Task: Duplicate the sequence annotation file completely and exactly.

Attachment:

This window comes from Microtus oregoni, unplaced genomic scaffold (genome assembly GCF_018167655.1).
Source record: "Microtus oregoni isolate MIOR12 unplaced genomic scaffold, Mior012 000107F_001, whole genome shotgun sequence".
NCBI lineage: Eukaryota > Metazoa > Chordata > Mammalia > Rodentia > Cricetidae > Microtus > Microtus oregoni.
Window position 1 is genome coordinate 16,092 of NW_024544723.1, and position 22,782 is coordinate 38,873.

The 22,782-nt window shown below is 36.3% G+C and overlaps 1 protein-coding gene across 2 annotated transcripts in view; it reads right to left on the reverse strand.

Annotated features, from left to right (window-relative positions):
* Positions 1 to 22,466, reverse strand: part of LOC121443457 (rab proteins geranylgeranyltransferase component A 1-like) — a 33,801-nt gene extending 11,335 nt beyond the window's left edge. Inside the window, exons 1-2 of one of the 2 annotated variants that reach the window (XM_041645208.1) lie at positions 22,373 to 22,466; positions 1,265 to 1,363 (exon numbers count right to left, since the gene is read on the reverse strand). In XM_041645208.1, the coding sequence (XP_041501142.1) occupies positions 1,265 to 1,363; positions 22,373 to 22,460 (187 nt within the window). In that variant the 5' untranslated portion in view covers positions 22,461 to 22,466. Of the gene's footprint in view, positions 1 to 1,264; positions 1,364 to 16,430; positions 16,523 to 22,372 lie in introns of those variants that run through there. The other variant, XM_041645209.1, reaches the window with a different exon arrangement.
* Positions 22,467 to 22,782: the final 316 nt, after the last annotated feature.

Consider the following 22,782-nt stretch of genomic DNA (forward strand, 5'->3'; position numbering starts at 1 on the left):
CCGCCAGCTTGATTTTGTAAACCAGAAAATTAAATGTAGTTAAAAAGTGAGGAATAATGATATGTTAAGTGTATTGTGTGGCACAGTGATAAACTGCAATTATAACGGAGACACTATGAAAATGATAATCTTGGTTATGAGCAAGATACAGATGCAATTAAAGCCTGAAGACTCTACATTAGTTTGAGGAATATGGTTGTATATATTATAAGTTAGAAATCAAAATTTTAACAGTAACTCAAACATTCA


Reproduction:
This window comes from Microtus oregoni, unplaced genomic scaffold (genome assembly GCF_018167655.1).
Source record: "Microtus oregoni isolate MIOR12 unplaced genomic scaffold, Mior012 000107F_001, whole genome shotgun sequence".
NCBI lineage: Eukaryota > Metazoa > Chordata > Mammalia > Rodentia > Cricetidae > Microtus > Microtus oregoni.
Window position 1 is genome coordinate 16,092 of NW_024544723.1, and position 22,782 is coordinate 38,873.

The 22,782-nt window shown below is 36.3% G+C and overlaps 1 protein-coding gene across 2 annotated transcripts in view; it reads right to left on the reverse strand.

Annotated features, from left to right (window-relative positions):
* Positions 1 to 22,466, reverse strand: part of LOC121443457 (rab proteins geranylgeranyltransferase component A 1-like) — a 33,801-nt gene extending 11,335 nt beyond the window's left edge. Inside the window, exons 1-2 of one of the 2 annotated variants that reach the window (XM_041645208.1) lie at positions 22,373 to 22,466; positions 1,265 to 1,363 (exon numbers count right to left, since the gene is read on the reverse strand). In XM_041645208.1, the coding sequence (XP_041501142.1) occupies positions 1,265 to 1,363; positions 22,373 to 22,460 (187 nt within the window). In that variant the 5' untranslated portion in view covers positions 22,461 to 22,466. Of the gene's footprint in view, positions 1 to 1,264; positions 1,364 to 16,430; positions 16,523 to 22,372 lie in introns of those variants that run through there. The other variant, XM_041645209.1, reaches the window with a different exon arrangement.
* Positions 22,467 to 22,782: the final 316 nt, after the last annotated feature.

Consider the following 22,782-nt stretch of genomic DNA (forward strand, 5'->3'; position numbering starts at 1 on the left):
CCGCCAGCTTGATTTTGTAAACCAGAAAATTAAATGTAGTTAAAAAGTGAGGAATAATGATATGTTAAGTGTATTGTGTGGCACAGTGATAAACTGCAATTATAACGGAGACACTATGAAAATGATAATCTTGGTTATGAGCAAGATACAGATGCAATTAAAGCCTGAAGACTCTACATTAGTTTGAGGAATATGGTTGTATATATTATAAGTTAGAAATCAAAATTTTAACAGTAACTCAAACATTCA